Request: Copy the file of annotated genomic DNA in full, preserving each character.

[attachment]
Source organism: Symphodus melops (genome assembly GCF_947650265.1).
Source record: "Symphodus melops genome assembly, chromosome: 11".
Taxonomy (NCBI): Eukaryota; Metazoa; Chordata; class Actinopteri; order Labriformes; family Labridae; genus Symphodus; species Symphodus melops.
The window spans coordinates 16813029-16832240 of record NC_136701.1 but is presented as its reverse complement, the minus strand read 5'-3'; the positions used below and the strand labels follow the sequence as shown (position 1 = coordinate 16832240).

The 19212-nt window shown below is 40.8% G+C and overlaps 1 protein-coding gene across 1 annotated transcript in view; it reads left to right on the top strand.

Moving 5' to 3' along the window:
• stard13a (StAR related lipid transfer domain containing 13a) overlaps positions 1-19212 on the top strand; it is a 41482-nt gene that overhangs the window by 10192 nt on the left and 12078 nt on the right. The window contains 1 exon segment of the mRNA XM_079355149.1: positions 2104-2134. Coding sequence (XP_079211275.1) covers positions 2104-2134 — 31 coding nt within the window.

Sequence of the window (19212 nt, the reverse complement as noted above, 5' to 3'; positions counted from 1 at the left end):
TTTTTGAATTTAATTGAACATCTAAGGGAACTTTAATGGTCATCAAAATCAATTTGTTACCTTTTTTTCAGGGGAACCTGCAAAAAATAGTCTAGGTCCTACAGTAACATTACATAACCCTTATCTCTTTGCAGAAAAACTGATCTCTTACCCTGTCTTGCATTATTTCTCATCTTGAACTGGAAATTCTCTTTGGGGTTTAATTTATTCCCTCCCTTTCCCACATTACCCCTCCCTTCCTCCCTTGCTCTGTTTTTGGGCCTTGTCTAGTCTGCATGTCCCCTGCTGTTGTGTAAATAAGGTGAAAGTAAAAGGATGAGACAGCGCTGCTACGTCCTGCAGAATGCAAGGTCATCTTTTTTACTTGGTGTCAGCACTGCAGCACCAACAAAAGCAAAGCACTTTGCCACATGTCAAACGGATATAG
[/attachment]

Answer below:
Source organism: Symphodus melops (genome assembly GCF_947650265.1).
Source record: "Symphodus melops genome assembly, chromosome: 11".
Taxonomy (NCBI): Eukaryota; Metazoa; Chordata; class Actinopteri; order Labriformes; family Labridae; genus Symphodus; species Symphodus melops.
The window spans coordinates 16813029-16832240 of record NC_136701.1 but is presented as its reverse complement, the minus strand read 5'-3'; the positions used below and the strand labels follow the sequence as shown (position 1 = coordinate 16832240).

The 19212-nt window shown below is 40.8% G+C and overlaps 1 protein-coding gene across 1 annotated transcript in view; it reads left to right on the top strand.

Moving 5' to 3' along the window:
• stard13a (StAR related lipid transfer domain containing 13a) overlaps positions 1-19212 on the top strand; it is a 41482-nt gene that overhangs the window by 10192 nt on the left and 12078 nt on the right. The window contains 1 exon segment of the mRNA XM_079355149.1: positions 2104-2134. Coding sequence (XP_079211275.1) covers positions 2104-2134 — 31 coding nt within the window.

Sequence of the window (19212 nt, the reverse complement as noted above, 5' to 3'; positions counted from 1 at the left end):
TTTTTGAATTTAATTGAACATCTAAGGGAACTTTAATGGTCATCAAAATCAATTTGTTACCTTTTTTTCAGGGGAACCTGCAAAAAATAGTCTAGGTCCTACAGTAACATTACATAACCCTTATCTCTTTGCAGAAAAACTGATCTCTTACCCTGTCTTGCATTATTTCTCATCTTGAACTGGAAATTCTCTTTGGGGTTTAATTTATTCCCTCCCTTTCCCACATTACCCCTCCCTTCCTCCCTTGCTCTGTTTTTGGGCCTTGTCTAGTCTGCATGTCCCCTGCTGTTGTGTAAATAAGGTGAAAGTAAAAGGATGAGACAGCGCTGCTACGTCCTGCAGAATGCAAGGTCATCTTTTTTACTTGGTGTCAGCACTGCAGCACCAACAAAAGCAAAGCACTTTGCCACATGTCAAACGGATATAG